Black gum is another shade-tolerant plant native to eastern Asia and Japan. It can grow slowly to about 50-60 feet tall. It has showy pink flowers in the summer and beautiful fall foliage. New selections of black gum are resistant to leaf spot and have good form. ‘Wildfire’ will grow slowly to 60 feet tall and 25 feet wide and has a red fall color.
Sarcococca hookeriana var. digyna
Sarcococca hookeriana var, digyna, is a compact, winter flowering shrub with lanceolate, dark green leaves. In the winter, it produces clusters of tiny, fragrant white flowers that are followed by a flurry of black/red berries. The shrub is native to western China and is deer-resistant.
The deep red stems of Sarcococca hookeriana var, digyna, give this variety a rich purple hue. It is easy to grow and is also as beautiful as its cousins. Its flowers are pink and white and held close to the stems. Small, black berries follow the flowers. Once established, this species is very hardy, so you don’t have to worry about watering it every day.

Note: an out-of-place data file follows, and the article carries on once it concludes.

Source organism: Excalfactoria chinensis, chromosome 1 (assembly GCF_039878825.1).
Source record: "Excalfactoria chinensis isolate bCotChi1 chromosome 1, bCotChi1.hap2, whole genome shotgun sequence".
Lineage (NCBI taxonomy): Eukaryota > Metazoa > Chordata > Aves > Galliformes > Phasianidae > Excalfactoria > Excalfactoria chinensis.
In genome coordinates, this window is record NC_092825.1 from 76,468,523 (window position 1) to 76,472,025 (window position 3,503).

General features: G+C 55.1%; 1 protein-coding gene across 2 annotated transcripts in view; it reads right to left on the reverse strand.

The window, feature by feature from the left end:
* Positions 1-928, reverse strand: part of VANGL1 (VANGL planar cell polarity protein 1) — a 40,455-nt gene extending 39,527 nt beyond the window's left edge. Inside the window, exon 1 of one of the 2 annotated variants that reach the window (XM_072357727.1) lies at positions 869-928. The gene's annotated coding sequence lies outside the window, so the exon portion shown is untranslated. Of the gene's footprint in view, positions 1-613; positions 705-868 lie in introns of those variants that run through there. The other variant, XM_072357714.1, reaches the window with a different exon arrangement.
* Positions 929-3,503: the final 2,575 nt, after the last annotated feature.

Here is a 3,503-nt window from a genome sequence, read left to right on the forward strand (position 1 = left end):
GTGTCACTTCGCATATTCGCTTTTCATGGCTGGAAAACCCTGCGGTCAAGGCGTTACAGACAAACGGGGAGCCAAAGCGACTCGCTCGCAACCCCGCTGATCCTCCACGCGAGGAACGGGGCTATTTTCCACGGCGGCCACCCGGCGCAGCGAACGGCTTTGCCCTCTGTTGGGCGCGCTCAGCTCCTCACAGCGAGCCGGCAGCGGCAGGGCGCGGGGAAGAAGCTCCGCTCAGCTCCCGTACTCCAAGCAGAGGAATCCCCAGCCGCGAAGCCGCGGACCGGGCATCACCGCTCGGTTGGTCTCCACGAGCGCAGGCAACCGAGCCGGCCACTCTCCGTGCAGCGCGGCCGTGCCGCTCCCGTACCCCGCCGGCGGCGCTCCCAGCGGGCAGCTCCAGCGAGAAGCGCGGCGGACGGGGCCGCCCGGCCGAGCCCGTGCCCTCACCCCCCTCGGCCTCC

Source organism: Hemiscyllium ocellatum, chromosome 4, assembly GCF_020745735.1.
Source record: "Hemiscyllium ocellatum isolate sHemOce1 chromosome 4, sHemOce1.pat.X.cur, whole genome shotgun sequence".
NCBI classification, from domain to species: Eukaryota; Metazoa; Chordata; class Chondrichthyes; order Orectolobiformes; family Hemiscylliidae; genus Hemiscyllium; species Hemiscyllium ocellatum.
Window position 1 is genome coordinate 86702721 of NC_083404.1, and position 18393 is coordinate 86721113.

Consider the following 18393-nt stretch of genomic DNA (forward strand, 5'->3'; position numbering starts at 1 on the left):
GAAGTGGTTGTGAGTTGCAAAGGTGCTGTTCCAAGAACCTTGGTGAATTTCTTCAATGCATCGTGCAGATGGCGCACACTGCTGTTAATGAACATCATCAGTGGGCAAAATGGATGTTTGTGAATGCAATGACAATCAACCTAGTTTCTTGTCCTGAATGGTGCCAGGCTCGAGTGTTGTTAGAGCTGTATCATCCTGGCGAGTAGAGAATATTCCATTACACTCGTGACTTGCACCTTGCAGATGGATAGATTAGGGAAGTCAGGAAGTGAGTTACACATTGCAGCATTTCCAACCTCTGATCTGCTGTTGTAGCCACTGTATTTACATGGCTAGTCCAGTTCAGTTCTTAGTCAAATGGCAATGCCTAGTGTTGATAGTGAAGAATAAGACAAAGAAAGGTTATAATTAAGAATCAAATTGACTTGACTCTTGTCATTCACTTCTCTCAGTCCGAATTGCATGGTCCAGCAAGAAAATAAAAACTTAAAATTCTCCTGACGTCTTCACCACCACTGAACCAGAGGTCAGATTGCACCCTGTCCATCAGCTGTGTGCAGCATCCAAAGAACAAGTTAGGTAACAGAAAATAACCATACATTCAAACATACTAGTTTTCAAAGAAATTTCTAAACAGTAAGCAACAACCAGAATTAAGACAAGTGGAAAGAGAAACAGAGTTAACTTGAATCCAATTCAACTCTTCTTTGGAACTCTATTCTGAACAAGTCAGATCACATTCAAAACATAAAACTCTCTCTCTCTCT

When choosing a shrub for full shade, consider the type of light your area receives. Most varieties will be happy in filtered to part shade, but they’ll need more light in hotter areas. It needs protection from the afternoon sun, so choose one that receives filtered light. The roots of this evergreen shrub are not invasive, so you can safely plant it wherever you’d like.
Lipstick redvein enkianthus
The ‘Lipstick’ variety of Enkianthus has a star-shaped foliage with yellow veins on the margins. After 20 to 50 years, it will reach a height of 2 meters with a spread of one meter. Its foliage will turn orange in fall, and the plant will need full sunlight to thrive. This shrub has a low water requirement and requires no pruning.
The fall color of the Redvein Enkianthus is spectacular. The flowers are creamy-yellow or whitish-pink in color. The foliage of the shrub is densely packed at branch tips. The plants will grow to between 6 and 10 feet tall. They prefer peaty, acidic, or organically rich soil. ‘Showy Lantern’ is an excellent selection if you’d like to have an exotic appearance in your full shade garden.